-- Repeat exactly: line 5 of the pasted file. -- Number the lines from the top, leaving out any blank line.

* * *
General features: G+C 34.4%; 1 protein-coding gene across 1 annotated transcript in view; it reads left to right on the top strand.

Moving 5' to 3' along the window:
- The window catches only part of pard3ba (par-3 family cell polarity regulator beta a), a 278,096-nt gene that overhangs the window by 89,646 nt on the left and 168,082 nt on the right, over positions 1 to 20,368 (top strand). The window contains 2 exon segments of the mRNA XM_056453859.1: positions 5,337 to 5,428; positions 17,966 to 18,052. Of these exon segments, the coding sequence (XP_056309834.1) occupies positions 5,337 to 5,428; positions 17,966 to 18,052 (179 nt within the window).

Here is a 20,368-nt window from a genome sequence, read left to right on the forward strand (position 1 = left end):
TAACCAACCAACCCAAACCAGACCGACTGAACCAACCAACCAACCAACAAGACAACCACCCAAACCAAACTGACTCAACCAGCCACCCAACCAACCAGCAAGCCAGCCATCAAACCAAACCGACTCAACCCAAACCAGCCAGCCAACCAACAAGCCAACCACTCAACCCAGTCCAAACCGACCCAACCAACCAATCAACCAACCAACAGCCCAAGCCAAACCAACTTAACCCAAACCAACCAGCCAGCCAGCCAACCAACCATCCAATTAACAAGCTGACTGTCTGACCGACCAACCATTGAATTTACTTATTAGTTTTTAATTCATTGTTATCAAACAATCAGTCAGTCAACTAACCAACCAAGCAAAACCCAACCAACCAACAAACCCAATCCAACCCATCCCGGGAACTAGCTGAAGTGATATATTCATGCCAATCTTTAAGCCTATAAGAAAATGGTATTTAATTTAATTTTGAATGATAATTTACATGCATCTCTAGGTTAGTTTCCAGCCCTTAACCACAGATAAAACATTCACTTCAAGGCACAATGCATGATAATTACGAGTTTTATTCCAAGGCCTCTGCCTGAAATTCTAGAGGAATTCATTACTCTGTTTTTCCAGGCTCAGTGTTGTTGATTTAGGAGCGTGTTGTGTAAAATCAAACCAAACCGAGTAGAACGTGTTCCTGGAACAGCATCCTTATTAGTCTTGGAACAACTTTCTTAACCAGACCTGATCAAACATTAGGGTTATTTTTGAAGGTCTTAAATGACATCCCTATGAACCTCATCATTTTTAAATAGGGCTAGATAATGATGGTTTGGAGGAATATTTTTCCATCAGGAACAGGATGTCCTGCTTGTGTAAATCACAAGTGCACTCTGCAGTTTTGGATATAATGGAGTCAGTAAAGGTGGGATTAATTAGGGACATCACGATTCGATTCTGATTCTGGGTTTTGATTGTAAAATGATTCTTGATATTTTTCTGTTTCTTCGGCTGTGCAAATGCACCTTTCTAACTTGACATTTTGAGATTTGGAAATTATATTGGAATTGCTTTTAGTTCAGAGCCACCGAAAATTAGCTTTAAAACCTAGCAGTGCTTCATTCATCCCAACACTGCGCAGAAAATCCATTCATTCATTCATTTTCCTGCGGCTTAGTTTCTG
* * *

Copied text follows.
TAACCAACCAACCCAAACCAGACCGACTGAACCAACCAACCAACCAACAAGACAACCACCCAAACCAAACTGACTCAACCAGCCACCCAACCAACCAGCAAGCCAGCCATCAAACCAAACCGACTCAACCCAAACCAGCCAGCCAACCAACAAGCCAACCACTCAACCCAGTCCAAACCGACCCAACCAACCAATCAACCAACCAACAGCCCAAGCCAAACCAACTTAACCCAAACCAACCAGCCAGCCAGCCAACCAACCATCCAATTAACAAGCTGACTGTCTGACCGACCAACCATTGAATTTACTTATTAGTTTTTAATTCATTGTTATCAAACAATCAGTCAGTCAACTAACCAACCAAGCAAAACCCAACCAACCAACAAACCCAATCCAACCCATCCCGGGAACTAGCTGAAGTGATATATTCATGCCAATCTTTAAGCCTATAAGAAAATGGTATTTAATTTAATTTTGAATGATAATTTACATGCATCTCTAGGTTAGTTTCCAGCCCTTAACCACAGATAAAACATTCACTTCAAGGCACAATGCATGATAATTACGAGTTTTATTCCAAGGCCTCTGCCTGAAATTCTAGAGGAATTCATTACTCTGTTTTTCCAGGCTCAGTGTTGTTGATTTAGGAGCGTGTTGTGTAAAATCAAACCAAACCGAGTAGAACGTGTTCCTGGAACAGCATCCTTATTAGTCTTGGAACAACTTTCTTAACCAGACCTGATCAAACATTAGGGTTATTTTTGAAGGTCTTAAATGACATCCCTATGAACCTCATCATTTTTAAATAGGGCTAGATAATGATGGTTTGGAGGAATATTTTTCCATCAGGAACAGGATGTCCTGCTTGTGTAAATCACAAGTGCACTCTGCAGTTTTGGATATAATGGAGTCAGTAAAGGTGGGATTAATTAGGGACATCACGATTCGATTCTGATTCTGGGTTTTGATTGTAAAATGATTCTTGATATTTTTCTGTTTCTTCGGCTGTGCAAATGCACCTTTCTAACTTGACATTTTGAGATTTGGAAATTATATTGGAATTGCTTTTAGTTCAGAGCCACCGAAAATTAGCTTTAAAACCTAGCAGTGCTTCATTCATCCCAACACTGCGCAGAAAATCCATTCATTCATTCATTTTCCTGCGGCTTAGTTTCTG